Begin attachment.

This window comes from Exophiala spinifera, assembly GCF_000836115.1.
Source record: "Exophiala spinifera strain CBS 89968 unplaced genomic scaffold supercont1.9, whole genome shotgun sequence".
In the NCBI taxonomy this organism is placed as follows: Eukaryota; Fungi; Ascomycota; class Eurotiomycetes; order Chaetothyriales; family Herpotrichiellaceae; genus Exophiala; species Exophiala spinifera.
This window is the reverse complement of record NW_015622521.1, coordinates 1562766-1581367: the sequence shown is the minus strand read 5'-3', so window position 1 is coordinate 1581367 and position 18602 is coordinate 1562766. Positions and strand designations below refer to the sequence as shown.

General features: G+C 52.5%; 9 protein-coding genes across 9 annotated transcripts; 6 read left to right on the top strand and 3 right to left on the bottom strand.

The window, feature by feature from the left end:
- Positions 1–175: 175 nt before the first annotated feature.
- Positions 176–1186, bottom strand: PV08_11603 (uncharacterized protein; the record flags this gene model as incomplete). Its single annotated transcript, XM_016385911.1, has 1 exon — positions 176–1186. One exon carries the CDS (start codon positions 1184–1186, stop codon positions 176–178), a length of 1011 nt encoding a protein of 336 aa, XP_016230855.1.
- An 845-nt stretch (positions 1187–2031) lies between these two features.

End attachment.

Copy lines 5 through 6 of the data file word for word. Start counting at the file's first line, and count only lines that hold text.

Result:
General features: G+C 52.5%; 9 protein-coding genes across 9 annotated transcripts; 6 read left to right on the top strand and 3 right to left on the bottom strand.

The window, feature by feature from the left end: